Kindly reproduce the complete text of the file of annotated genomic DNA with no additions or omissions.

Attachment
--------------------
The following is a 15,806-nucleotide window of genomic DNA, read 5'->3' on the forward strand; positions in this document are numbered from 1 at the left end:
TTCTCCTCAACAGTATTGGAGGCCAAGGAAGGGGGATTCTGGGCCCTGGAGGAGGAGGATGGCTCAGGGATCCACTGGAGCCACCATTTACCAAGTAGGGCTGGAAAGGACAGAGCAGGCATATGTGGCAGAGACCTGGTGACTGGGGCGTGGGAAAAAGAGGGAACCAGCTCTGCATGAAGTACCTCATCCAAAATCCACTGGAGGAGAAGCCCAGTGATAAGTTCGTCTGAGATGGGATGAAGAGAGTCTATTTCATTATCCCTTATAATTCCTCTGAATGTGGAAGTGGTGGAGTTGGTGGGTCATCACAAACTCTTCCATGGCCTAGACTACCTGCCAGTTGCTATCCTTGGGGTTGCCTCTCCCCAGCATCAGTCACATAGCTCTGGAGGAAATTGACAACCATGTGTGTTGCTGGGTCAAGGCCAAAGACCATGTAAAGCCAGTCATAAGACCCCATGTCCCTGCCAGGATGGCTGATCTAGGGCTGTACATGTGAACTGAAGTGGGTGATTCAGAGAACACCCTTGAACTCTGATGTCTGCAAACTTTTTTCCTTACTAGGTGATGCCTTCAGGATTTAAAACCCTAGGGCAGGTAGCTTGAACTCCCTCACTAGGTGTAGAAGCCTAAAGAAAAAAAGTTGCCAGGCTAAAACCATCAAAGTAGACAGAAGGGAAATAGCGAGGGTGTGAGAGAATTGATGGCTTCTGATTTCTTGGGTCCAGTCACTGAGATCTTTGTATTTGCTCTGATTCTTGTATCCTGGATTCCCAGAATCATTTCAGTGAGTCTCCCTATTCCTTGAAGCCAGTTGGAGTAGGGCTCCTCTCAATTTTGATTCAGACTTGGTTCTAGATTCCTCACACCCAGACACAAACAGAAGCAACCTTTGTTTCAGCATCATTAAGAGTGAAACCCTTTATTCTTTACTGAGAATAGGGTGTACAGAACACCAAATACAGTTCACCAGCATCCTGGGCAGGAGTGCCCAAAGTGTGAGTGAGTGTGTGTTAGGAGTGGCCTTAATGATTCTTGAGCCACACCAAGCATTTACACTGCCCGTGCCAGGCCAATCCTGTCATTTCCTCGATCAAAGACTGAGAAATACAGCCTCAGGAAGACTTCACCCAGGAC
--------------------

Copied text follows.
The following is a 15,806-nucleotide window of genomic DNA, read 5'->3' on the forward strand; positions in this document are numbered from 1 at the left end:
TTCTCCTCAACAGTATTGGAGGCCAAGGAAGGGGGATTCTGGGCCCTGGAGGAGGAGGATGGCTCAGGGATCCACTGGAGCCACCATTTACCAAGTAGGGCTGGAAAGGACAGAGCAGGCATATGTGGCAGAGACCTGGTGACTGGGGCGTGGGAAAAAGAGGGAACCAGCTCTGCATGAAGTACCTCATCCAAAATCCACTGGAGGAGAAGCCCAGTGATAAGTTCGTCTGAGATGGGATGAAGAGAGTCTATTTCATTATCCCTTATAATTCCTCTGAATGTGGAAGTGGTGGAGTTGGTGGGTCATCACAAACTCTTCCATGGCCTAGACTACCTGCCAGTTGCTATCCTTGGGGTTGCCTCTCCCCAGCATCAGTCACATAGCTCTGGAGGAAATTGACAACCATGTGTGTTGCTGGGTCAAGGCCAAAGACCATGTAAAGCCAGTCATAAGACCCCATGTCCCTGCCAGGATGGCTGATCTAGGGCTGTACATGTGAACTGAAGTGGGTGATTCAGAGAACACCCTTGAACTCTGATGTCTGCAAACTTTTTTCCTTACTAGGTGATGCCTTCAGGATTTAAAACCCTAGGGCAGGTAGCTTGAACTCCCTCACTAGGTGTAGAAGCCTAAAGAAAAAAAGTTGCCAGGCTAAAACCATCAAAGTAGACAGAAGGGAAATAGCGAGGGTGTGAGAGAATTGATGGCTTCTGATTTCTTGGGTCCAGTCACTGAGATCTTTGTATTTGCTCTGATTCTTGTATCCTGGATTCCCAGAATCATTTCAGTGAGTCTCCCTATTCCTTGAAGCCAGTTGGAGTAGGGCTCCTCTCAATTTTGATTCAGACTTGGTTCTAGATTCCTCACACCCAGACACAAACAGAAGCAACCTTTGTTTCAGCATCATTAAGAGTGAAACCCTTTATTCTTTACTGAGAATAGGGTGTACAGAACACCAAATACAGTTCACCAGCATCCTGGGCAGGAGTGCCCAAAGTGTGAGTGAGTGTGTGTTAGGAGTGGCCTTAATGATTCTTGAGCCACACCAAGCATTTACACTGCCCGTGCCAGGCCAATCCTGTCATTTCCTCGATCAAAGACTGAGAAATACAGCCTCAGGAAGACTTCACCCAGGAC